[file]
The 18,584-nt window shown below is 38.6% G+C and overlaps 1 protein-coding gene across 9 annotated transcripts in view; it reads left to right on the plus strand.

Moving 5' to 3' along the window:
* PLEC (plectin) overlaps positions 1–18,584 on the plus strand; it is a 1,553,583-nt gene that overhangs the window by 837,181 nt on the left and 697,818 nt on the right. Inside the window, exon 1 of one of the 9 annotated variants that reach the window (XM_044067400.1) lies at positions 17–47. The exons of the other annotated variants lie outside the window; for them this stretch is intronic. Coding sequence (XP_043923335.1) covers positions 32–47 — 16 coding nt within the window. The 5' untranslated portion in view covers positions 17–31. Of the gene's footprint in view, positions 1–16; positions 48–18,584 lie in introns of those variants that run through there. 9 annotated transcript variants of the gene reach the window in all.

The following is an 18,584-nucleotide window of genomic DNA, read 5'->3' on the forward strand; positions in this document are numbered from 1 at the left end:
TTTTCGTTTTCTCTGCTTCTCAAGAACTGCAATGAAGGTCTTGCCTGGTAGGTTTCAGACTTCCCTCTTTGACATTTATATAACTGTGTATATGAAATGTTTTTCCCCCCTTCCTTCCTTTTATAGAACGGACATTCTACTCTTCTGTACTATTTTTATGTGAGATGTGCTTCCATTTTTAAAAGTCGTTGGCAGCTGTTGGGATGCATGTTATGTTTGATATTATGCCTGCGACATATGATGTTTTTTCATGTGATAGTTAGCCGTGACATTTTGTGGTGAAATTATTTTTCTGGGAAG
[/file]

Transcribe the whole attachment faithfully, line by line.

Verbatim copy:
The 18,584-nt window shown below is 38.6% G+C and overlaps 1 protein-coding gene across 9 annotated transcripts in view; it reads left to right on the plus strand.

Moving 5' to 3' along the window:
* PLEC (plectin) overlaps positions 1–18,584 on the plus strand; it is a 1,553,583-nt gene that overhangs the window by 837,181 nt on the left and 697,818 nt on the right. Inside the window, exon 1 of one of the 9 annotated variants that reach the window (XM_044067400.1) lies at positions 17–47. The exons of the other annotated variants lie outside the window; for them this stretch is intronic. Coding sequence (XP_043923335.1) covers positions 32–47 — 16 coding nt within the window. The 5' untranslated portion in view covers positions 17–31. Of the gene's footprint in view, positions 1–16; positions 48–18,584 lie in introns of those variants that run through there. 9 annotated transcript variants of the gene reach the window in all.

The following is an 18,584-nucleotide window of genomic DNA, read 5'->3' on the forward strand; positions in this document are numbered from 1 at the left end:
TTTTCGTTTTCTCTGCTTCTCAAGAACTGCAATGAAGGTCTTGCCTGGTAGGTTTCAGACTTCCCTCTTTGACATTTATATAACTGTGTATATGAAATGTTTTTCCCCCCTTCCTTCCTTTTATAGAACGGACATTCTACTCTTCTGTACTATTTTTATGTGAGATGTGCTTCCATTTTTAAAAGTCGTTGGCAGCTGTTGGGATGCATGTTATGTTTGATATTATGCCTGCGACATATGATGTTTTTTCATGTGATAGTTAGCCGTGACATTTTGTGGTGAAATTATTTTTCTGGGAAG